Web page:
The tug on my arm but soon spread Perhaps now they could prove me there. I've been watching the sky closely & for some time, My hands in it, making crude, beautiful doves. Sometimes a sprinkler spits An arc of silver water over me, Hissing, bisecting. Half of a thing As much of a thing as ever can be. If they have to water it, it's not a real field. It's a yard, connected to a white building. Once, I was inside a building. Tooth, your shadow the color of the hour. * There was a smell of some spice, I don't know what it was called. I wanted to take a bath, change my gravity; Feel my skin loose & leave a ring. The man said they only had shower stalls. Those were the days everyone lived In fear of a fierce spouse, Paddling through the steam, Something in her hand: Hair-dryer, toaster, leaf-blower, Plugged-in & zinging. And you there, stewing in your own Sauce, whistling an oldie. * Deaf by dawn & if dawn comes Day may break--bellowing Below thing, be low, sing, Slinging blows, blowing slang Songs, bowing. Bring out the big Amp, vinyl torn, plywood exposed, I think the tubes are ready, sir, The dew I flicked on them leapt & left * Steelsleet, the weather from the recycle tower Less yellow as it lowers, a film of its tinting The buildings, tinning the yards with first light. I've seen the hours of train from above on the bridge, Each car brimmed with rusty blades, broken bayonets, Naked bent frames of things. . . .I can't tell. . . . Can you smell the crimson? And the cars behind me, Metal mixed at the proper ratio, careen dying to be there, Gasoline hemorrhaging, pistons punching themselves out. The barge gravid with metal took its miles to pass as I stood On the bank not saluting, thinking now, now what am I going to do. The first blast of the opening ore-oven decays all decay. The scraps shine. The smelting starts seamless, top down, bottom up. Hollowing. Hello, thing. Hell, lathing. Howlingly singing holes. * So what are you going to be? --A ghost. I stole a white sheet from a line. Leaves were stuck to it, I'll Punch some holes in it, I'll Jump from the balconies Of bleached buildings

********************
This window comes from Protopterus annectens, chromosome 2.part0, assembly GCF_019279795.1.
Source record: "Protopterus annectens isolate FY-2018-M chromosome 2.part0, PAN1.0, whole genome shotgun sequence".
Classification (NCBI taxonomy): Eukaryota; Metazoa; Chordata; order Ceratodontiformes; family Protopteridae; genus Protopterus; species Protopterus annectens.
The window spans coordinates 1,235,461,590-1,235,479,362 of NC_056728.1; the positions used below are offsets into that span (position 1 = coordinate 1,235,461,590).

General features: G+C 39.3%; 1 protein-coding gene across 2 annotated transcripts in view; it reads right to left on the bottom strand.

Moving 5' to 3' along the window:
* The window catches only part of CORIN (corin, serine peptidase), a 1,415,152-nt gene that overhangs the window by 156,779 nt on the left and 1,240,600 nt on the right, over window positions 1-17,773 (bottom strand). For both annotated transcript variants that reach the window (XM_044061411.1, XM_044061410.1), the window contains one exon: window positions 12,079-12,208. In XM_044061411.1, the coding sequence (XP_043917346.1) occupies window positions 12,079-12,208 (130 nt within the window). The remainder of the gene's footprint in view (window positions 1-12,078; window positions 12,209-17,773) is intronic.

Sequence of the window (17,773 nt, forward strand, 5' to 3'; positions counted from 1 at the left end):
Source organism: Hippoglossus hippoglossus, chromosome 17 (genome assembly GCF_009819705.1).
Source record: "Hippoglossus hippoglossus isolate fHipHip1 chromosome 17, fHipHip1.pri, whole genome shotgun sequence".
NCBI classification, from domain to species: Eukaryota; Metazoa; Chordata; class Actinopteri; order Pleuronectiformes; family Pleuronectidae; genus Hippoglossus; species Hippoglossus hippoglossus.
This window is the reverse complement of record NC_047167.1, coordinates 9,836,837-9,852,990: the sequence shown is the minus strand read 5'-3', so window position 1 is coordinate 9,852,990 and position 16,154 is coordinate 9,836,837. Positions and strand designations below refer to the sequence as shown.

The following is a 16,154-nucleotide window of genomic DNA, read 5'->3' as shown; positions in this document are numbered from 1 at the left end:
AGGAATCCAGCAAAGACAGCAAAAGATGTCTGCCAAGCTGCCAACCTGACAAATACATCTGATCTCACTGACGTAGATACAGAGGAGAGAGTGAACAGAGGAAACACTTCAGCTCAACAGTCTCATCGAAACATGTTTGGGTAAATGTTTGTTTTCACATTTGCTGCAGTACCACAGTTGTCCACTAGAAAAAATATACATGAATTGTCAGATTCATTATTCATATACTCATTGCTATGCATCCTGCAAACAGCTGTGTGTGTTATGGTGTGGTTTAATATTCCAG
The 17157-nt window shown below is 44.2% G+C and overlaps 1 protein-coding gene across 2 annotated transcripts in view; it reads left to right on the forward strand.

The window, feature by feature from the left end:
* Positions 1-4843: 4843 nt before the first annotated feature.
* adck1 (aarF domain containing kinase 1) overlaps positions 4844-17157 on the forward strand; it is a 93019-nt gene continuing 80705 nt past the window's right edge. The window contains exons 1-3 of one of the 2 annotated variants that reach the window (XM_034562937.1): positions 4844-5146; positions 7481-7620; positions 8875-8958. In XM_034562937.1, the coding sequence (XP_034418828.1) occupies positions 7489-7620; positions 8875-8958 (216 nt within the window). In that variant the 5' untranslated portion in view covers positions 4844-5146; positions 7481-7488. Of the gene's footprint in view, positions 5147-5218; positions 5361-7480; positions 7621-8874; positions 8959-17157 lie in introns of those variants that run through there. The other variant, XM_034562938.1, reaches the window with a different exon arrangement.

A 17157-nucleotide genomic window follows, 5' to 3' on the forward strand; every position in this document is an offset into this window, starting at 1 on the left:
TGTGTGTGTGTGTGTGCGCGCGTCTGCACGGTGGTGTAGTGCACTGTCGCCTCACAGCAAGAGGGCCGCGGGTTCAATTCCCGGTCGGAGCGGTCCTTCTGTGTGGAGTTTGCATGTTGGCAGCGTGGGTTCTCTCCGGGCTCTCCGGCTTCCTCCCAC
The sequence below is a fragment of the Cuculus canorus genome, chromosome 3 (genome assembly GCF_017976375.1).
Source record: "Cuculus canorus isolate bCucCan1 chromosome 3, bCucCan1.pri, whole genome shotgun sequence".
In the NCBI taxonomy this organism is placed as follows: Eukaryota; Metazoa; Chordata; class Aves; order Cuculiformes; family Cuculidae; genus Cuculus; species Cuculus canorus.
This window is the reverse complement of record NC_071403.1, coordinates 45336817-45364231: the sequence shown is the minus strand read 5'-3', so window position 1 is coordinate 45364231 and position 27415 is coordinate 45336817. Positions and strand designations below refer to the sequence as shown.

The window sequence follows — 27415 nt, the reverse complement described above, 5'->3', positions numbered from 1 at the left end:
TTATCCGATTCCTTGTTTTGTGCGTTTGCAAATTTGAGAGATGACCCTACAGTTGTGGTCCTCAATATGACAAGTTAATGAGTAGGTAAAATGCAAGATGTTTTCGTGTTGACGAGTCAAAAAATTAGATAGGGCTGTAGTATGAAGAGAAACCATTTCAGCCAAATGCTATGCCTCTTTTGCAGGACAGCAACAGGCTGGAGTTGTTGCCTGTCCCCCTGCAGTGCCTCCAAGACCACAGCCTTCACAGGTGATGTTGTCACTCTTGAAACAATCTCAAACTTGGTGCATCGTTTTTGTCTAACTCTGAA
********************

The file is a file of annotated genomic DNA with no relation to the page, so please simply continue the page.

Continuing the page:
From Radio, Radio by Ben Doyle, published by Louisiana State University Press in 2001. Copyright © 2000 by Ben Doyle. Used with permission. All rights reserved.
Ben Doller is the author of Fauxhawk (Wesleyan University Press, 2015). He is an associate professor at the University of California, San Diego, and lives in North Park, San Diego.
Date Published: 2000-01-01
Source URL: https://poets.org/poem/tug